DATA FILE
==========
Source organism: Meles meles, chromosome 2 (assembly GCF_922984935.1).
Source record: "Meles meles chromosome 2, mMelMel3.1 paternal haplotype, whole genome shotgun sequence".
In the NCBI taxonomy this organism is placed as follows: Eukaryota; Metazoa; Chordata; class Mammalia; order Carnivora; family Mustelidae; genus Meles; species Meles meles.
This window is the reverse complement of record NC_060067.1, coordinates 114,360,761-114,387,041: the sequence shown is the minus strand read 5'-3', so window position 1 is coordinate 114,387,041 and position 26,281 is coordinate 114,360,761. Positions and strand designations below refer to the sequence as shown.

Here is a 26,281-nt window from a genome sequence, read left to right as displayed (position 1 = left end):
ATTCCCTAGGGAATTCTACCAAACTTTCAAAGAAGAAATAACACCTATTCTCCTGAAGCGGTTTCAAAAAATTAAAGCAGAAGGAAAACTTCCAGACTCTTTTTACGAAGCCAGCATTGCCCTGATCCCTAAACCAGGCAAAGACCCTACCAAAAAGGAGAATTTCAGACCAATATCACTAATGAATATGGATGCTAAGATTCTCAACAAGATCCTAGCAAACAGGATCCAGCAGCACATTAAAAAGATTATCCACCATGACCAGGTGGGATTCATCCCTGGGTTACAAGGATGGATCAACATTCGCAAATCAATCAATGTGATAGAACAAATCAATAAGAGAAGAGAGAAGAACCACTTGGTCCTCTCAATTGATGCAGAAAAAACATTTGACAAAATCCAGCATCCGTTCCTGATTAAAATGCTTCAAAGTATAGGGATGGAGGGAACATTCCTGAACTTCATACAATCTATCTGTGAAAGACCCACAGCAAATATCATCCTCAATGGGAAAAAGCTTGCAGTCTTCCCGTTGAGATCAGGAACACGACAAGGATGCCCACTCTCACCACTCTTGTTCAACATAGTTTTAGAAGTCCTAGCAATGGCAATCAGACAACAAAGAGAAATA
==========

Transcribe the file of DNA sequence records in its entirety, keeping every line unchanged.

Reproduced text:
Source organism: Meles meles, chromosome 2 (assembly GCF_922984935.1).
Source record: "Meles meles chromosome 2, mMelMel3.1 paternal haplotype, whole genome shotgun sequence".
In the NCBI taxonomy this organism is placed as follows: Eukaryota; Metazoa; Chordata; class Mammalia; order Carnivora; family Mustelidae; genus Meles; species Meles meles.
This window is the reverse complement of record NC_060067.1, coordinates 114,360,761-114,387,041: the sequence shown is the minus strand read 5'-3', so window position 1 is coordinate 114,387,041 and position 26,281 is coordinate 114,360,761. Positions and strand designations below refer to the sequence as shown.

Here is a 26,281-nt window from a genome sequence, read left to right as displayed (position 1 = left end):
ATTCCCTAGGGAATTCTACCAAACTTTCAAAGAAGAAATAACACCTATTCTCCTGAAGCGGTTTCAAAAAATTAAAGCAGAAGGAAAACTTCCAGACTCTTTTTACGAAGCCAGCATTGCCCTGATCCCTAAACCAGGCAAAGACCCTACCAAAAAGGAGAATTTCAGACCAATATCACTAATGAATATGGATGCTAAGATTCTCAACAAGATCCTAGCAAACAGGATCCAGCAGCACATTAAAAAGATTATCCACCATGACCAGGTGGGATTCATCCCTGGGTTACAAGGATGGATCAACATTCGCAAATCAATCAATGTGATAGAACAAATCAATAAGAGAAGAGAGAAGAACCACTTGGTCCTCTCAATTGATGCAGAAAAAACATTTGACAAAATCCAGCATCCGTTCCTGATTAAAATGCTTCAAAGTATAGGGATGGAGGGAACATTCCTGAACTTCATACAATCTATCTGTGAAAGACCCACAGCAAATATCATCCTCAATGGGAAAAAGCTTGCAGTCTTCCCGTTGAGATCAGGAACACGACAAGGATGCCCACTCTCACCACTCTTGTTCAACATAGTTTTAGAAGTCCTAGCAATGGCAATCAGACAACAAAGAGAAATA